Now let’s see what directory search yields…

Tweepsearch

Well, it gives 51 results – and we’re sure all of them are 100% relevant.

So – what’s the outcome of this research?

  • AROUND operator of Google does not throw accurate results. Bing’s NEAR scores really well.
  • Usage of asterisk (*) is relatively difficult in place of AROUND in Google, as it only searches within specific given numbers and not in range. “bio * * Capgemini” is not equal to “bio NEAR:2 Capgemini.”
  • Using proximity search in Bio search only gives 80% correct results. To cover entire ground you may consider removing proximity operator – especially for niche keywords (skills). This way, you can scan results yourself and not let operator choose for you.
  • Using BING and GOOGLE is a very wise idea! I carried out a case study where I wanted to find pages with “Vision Plus” (Credit Card IT Skill). Being very niche skill – I removed proximity from both searches.
  1. Bing: site:twitter.com intitle:”on twitter” bio “vision plus”
  2. Google: site:twitter.com intitle:”on twitter” name “Get short” bio “vision plus”

Surprisingly – both searches gave me twenty results. However, most of the results were very different from each other. A number of results that I got on Bing were not present on Google, and vice versa. It tells me that I have to do BOTH BING AND GOOGLE.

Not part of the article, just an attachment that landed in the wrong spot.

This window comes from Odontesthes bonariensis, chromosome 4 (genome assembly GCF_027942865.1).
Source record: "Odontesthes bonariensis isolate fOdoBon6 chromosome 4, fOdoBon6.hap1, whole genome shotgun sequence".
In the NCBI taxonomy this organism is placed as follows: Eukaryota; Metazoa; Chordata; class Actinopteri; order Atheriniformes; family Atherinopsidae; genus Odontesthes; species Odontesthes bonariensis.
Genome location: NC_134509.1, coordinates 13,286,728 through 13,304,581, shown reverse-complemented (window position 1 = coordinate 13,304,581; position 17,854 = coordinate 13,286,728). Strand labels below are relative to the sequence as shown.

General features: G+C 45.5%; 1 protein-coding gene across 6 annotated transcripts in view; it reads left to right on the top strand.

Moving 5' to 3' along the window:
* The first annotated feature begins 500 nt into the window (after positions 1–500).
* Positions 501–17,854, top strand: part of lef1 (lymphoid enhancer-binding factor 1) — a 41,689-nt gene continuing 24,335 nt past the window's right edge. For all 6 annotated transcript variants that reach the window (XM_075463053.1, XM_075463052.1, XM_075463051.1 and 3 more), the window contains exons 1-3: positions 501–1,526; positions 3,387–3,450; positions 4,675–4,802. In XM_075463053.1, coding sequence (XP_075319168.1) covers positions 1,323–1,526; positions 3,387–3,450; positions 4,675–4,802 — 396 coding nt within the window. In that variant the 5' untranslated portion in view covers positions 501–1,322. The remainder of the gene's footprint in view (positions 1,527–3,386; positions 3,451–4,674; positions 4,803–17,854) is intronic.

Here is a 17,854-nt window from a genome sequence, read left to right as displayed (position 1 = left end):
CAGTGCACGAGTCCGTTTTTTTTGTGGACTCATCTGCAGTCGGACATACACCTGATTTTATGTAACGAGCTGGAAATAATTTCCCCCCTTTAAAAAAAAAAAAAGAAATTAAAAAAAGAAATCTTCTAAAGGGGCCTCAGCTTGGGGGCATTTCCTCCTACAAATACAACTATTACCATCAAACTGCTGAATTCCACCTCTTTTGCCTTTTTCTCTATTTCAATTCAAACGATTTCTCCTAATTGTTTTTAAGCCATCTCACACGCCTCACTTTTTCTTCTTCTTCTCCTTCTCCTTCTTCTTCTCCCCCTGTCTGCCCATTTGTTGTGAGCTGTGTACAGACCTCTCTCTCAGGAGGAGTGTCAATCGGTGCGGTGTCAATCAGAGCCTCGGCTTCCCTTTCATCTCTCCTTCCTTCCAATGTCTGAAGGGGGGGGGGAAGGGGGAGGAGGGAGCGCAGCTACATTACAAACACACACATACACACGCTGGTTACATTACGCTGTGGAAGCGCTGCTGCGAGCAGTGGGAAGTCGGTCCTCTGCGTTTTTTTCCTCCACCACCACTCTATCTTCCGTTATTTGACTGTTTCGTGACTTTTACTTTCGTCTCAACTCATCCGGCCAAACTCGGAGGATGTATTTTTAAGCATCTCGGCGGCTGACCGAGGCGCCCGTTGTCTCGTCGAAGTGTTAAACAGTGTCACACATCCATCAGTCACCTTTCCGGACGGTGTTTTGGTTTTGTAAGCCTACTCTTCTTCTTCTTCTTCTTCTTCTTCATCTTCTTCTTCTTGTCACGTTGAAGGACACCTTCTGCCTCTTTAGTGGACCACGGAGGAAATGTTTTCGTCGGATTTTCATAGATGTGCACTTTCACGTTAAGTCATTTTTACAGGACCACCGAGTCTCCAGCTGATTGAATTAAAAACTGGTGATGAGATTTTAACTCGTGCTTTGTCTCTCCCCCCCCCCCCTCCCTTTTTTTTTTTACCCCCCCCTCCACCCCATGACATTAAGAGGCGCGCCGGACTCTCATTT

• Sites like Tweepsearch and Twellow are the best locations to search Twitter profiles. However, their indexing is not always up to date.
  • Bing scores well above Google in searching more relevant Bio searches due to NEAR operator; however remember that you are not covering full ground.
  • Lastly – Google needs to come up OR strengthen their proximity search. Somehow, the AROUND operator is neither strong enough nor accurate enough.

I’ve no hesitation in thanking Glen Cathey for igniting this into my head. I’m sure there are better ways to use these operators and searching Twitter bios.

Wine always tastes better with time!!!!

Editor’s note: Sarang submitted this article to us and also posted it on his own blog, Magic Sourcer. We felt it was good enough to share with you twice so we have re-posted it with permission on SourceCon.

Sarang Brahme has been in sourcing for the last seven years. He began with job board sourcing and networking and gradually found his way into the magical world of sourcing. He has enjoyed wearing different hats, including sourcer, recruiter, team lead, client servicing manager, pre-sales, executive hiring and social media / training – but beneath all that, sourcing is what makes him happy. Currently, Brahme is part of Sourcing COE at Capgemini India and leads Social Media and Sourcing Training. He is a firm believer in the recruitment sourcing concept and always thinks that sourcing as a function has immense power to change the way recruiters recruit.